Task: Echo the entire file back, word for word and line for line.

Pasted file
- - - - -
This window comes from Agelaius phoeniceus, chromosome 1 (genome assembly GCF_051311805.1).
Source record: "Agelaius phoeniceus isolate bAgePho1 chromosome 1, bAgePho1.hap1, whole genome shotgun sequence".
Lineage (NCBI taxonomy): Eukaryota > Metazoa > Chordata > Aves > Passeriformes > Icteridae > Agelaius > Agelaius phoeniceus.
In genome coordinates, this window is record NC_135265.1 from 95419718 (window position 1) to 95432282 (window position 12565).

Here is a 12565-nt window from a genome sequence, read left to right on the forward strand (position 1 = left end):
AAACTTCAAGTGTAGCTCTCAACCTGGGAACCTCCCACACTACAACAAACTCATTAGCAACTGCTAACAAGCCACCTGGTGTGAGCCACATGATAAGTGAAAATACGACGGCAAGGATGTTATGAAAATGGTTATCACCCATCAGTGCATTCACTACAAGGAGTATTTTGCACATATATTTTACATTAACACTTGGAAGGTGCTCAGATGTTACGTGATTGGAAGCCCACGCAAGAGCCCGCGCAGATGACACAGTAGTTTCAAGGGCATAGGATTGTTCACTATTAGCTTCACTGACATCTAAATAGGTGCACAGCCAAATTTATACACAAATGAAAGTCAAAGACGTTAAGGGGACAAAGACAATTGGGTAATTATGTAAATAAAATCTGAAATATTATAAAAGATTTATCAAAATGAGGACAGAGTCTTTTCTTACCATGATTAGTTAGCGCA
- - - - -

This window comes from Agelaius phoeniceus, chromosome 1 (genome assembly GCF_051311805.1).
Source record: "Agelaius phoeniceus isolate bAgePho1 chromosome 1, bAgePho1.hap1, whole genome shotgun sequence".
Lineage (NCBI taxonomy): Eukaryota > Metazoa > Chordata > Aves > Passeriformes > Icteridae > Agelaius > Agelaius phoeniceus.
In genome coordinates, this window is record NC_135265.1 from 95419718 (window position 1) to 95432282 (window position 12565).

Here is a 12565-nt window from a genome sequence, read left to right on the forward strand (position 1 = left end):
AAACTTCAAGTGTAGCTCTCAACCTGGGAACCTCCCACACTACAACAAACTCATTAGCAACTGCTAACAAGCCACCTGGTGTGAGCCACATGATAAGTGAAAATACGACGGCAAGGATGTTATGAAAATGGTTATCACCCATCAGTGCATTCACTACAAGGAGTATTTTGCACATATATTTTACATTAACACTTGGAAGGTGCTCAGATGTTACGTGATTGGAAGCCCACGCAAGAGCCCGCGCAGATGACACAGTAGTTTCAAGGGCATAGGATTGTTCACTATTAGCTTCACTGACATCTAAATAGGTGCACAGCCAAATTTATACACAAATGAAAGTCAAAGACGTTAAGGGGACAAAGACAATTGGGTAATTATGTAAATAAAATCTGAAATATTATAAAAGATTTATCAAAATGAGGACAGAGTCTTTTCTTACCATGATTAGTTAGCGCA